Bruins 3, Maple Leafs 2

All saved up

Thomas gets his chance and backstops Bruins to a shootout win

By Fluto Shinzawa
Globe Staff / March 5, 2010

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For the first time in his NHL career, Tim Thomas had become an afterthought.

Last month, as Tuukka Rask grabbed the starting job, Thomas found a home on the Bruins bench for six straight games. Thomas then traveled to Vancouver, where he backed up US goalie Ryan Miller for all but 10-plus minutes of Olympic action. Upon his return to Boston, Thomas played No. 2 to Rask for one more game.

Finally, last night was Thomas’s turn. He didn’t disappoint.

Returning to his TD Garden crease for the first time since Feb. 2, Thomas sparkled for 65 minutes against Toronto, repeatedly bailing out his leaky defense - the pairing of Dennis Wideman and Matt Hunwick was especially toxic - to send the game into the shootout.

Thomas (24 saves, most of them on high-quality shots) then foiled Phil Kessel, Jamie Lundmark, and Tyler Bozak, capping the Bruins’ 3-2 shootout win over the Maple Leafs with a series of fist pumps as his teammates swarmed around him for a well-deserved round of congratulations while 17,565 TD Garden fans hailed the reigning Vezina Trophy winner.

“I’m not going to lie - it feels really good right now,’’ said Thomas, who hadn’t won a game since Jan. 14. “First win I’ve had in long time. First win we’ve had at home in a long time. First win we’ve had at home in a shootout in a long time.

“For a number of different reasons, I feel pretty good right now. The whole team feels good.’’

Earlier this week, Claude Julien told Thomas that he’d be starting last night. It just so happened that Rask was unavailable because of a knee injury (the rookie is considered day-to-day).

“He wasn’t coming in to replace Tuukka; he was scheduled to play,’’ said the coach. “When I talked to him the other day, I told him the same thing. I said, ‘You’re a Vezina Trophy winner. You don’t go from being a great goaltender to a bad goaltender. The whole organization here, your teammates, your coaches, upper management - we all believe in you. You’ve just got to go out there, have fun playing again, and do the job you’ve always done.’

“It was nice to see him respond well. Tonight, I made sure he knew that he’d played a great game.’’

The Bruins, losers of the first 10 Garden games in 2010, were facing a supposed pushover in the Maple Leafs, the NHL’s second-worst team. Prior to the trading deadline, the Leafs shed their final spare parts when they traded Alexei Ponikarovsky to Pittsburgh for prospect Luca Caputi and veteran Martin Skoula. They then flipped Skoula to New Jersey for a 2010 fifth-round pick, while 21-year-old Caputi made his Toronto debut last night.

But the plucky Leafs threw everything they could at Thomas while taking advantage of a never-ending string of neutral- and defensive-zone lapses by the Bruins. After a Blake Wheeler giveaway, Kessel took off for a first-period breakaway. In the second, following a Wideman cough-up, Nikolai Kulemin pulled away for a solo shot on Thomas. Fredrik Sjostrom fired a close-range shot in the third. Then in overtime, after a Hunwick turnover, Kulemin cranked an uncontested shot on goal.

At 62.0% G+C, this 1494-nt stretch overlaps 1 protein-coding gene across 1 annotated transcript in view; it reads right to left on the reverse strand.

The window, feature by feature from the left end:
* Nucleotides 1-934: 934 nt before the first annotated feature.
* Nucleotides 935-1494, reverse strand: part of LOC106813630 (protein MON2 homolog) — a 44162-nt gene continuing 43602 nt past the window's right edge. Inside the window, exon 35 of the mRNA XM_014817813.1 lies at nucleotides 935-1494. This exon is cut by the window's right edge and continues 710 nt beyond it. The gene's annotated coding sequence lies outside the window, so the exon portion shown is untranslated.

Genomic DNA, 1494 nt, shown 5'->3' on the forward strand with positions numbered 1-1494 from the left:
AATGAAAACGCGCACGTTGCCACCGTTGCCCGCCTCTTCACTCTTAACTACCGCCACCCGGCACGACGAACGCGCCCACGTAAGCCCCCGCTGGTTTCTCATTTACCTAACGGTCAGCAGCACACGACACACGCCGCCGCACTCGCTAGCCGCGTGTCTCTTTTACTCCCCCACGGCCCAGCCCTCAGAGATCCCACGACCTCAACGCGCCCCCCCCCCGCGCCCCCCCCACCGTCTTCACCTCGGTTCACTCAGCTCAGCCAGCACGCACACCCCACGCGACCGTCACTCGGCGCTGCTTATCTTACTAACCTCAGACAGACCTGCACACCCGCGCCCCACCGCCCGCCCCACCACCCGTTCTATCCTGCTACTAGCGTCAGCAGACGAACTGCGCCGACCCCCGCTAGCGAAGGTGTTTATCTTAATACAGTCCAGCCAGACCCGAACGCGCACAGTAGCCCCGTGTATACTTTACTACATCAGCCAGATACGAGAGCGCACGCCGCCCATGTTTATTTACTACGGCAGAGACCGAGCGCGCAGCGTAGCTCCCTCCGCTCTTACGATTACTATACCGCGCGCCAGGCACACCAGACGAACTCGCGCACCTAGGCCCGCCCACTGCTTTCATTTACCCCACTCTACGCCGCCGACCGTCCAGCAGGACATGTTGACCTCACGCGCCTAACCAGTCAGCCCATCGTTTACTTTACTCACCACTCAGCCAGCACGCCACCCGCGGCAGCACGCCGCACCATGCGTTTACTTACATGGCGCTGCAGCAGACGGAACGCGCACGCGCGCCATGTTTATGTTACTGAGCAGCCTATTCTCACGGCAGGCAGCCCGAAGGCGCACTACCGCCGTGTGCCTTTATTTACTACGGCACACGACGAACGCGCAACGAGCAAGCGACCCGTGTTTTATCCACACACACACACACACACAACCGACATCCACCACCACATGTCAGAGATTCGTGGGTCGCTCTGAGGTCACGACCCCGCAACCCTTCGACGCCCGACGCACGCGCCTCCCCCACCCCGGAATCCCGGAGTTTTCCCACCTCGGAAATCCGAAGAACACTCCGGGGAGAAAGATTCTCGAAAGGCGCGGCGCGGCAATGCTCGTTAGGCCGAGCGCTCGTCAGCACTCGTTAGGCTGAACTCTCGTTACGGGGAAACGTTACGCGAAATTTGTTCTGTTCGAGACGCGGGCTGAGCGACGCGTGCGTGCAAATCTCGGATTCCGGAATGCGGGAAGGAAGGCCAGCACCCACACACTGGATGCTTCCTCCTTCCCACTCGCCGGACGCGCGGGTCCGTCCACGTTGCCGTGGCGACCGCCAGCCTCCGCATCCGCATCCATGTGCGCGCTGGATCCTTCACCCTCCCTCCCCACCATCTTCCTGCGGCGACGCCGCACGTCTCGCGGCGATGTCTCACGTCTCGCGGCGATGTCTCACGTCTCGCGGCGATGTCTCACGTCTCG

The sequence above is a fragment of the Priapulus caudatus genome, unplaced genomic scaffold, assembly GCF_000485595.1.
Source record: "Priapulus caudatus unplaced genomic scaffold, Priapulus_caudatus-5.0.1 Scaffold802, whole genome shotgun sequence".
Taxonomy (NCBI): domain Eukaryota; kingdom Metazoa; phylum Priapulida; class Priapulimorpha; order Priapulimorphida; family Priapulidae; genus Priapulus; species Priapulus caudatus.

Thomas stopped all of them.

“He saved all of those and made a big difference in the game,’’ Zdeno Chara said. “He was the main difference in the game. Then in the shootout, he stopped all three shooters. We’re all happy for him that he’s on top of his game again. That’s what we like to see. He’s just such a fighter.’’

In the first period, Miroslav Satan, who later would score the lone shootout goal, gave the Bruins a 1-0 lead. Shawn Thornton dug a puck off the left wall in the defensive zone, spotted the winger cheating up the ice, and hit Satan with an in-stride backhand flip. Satan beat Jean-Sebastien Giguere (29 saves) five-hole. Viktor Stalberg tied the game at 15:27 of the first with a sharp-angle wrister over Thomas’s blocker.

In the second, Johnny Boychuk made it a 2-1 game when he beat Giguere with a rocket slapper from the point. But after a breakdown left the Bruins without a defenseman in front of the net, Bozak took a feed from Kulemin and tapped a close-range shot past Thomas at 6:12 of the third.

It was yet another blown third-period lead for the Bruins, whose defensive struggles appeared to be costing Thomas another win.

“What we didn’t have was some strong plays,’’ said Julien. “Lot of turnovers. Things that we know we need to get better at.’’

But Thomas wasn’t interested in seeing another loss come his way. Prior to the Olympic break, the usually affable Thomas had been pricklier than usual, insistent that his game hadn’t slipped as far as some believed. But in Vancouver, Thomas was able to relax. During Olympic practice, after Miller had vacated the rink, Thomas stayed on to take breakaway after breakaway, many of them against Kessel.

Against Finland in the semifinals, Thomas fulfilled a lifelong dream of playing in the Olympics. With his family watching in the stands, Thomas participated in the closing ceremonies.

So considering the situation - tie game, slipshod defense, first start in a month - Thomas could have cracked. Instead, he rose to the moment.

“The Olympics helped a lot,’’ Thomas said. “I came back this week in a more mentally relaxed state because of the great experience I had with the Olympics.

“I didn’t really feel all that much pressure going into tonight’s game. I was more chomping at the bit for the opportunity. Just wanted it to turn out with a good ending. It did.’’

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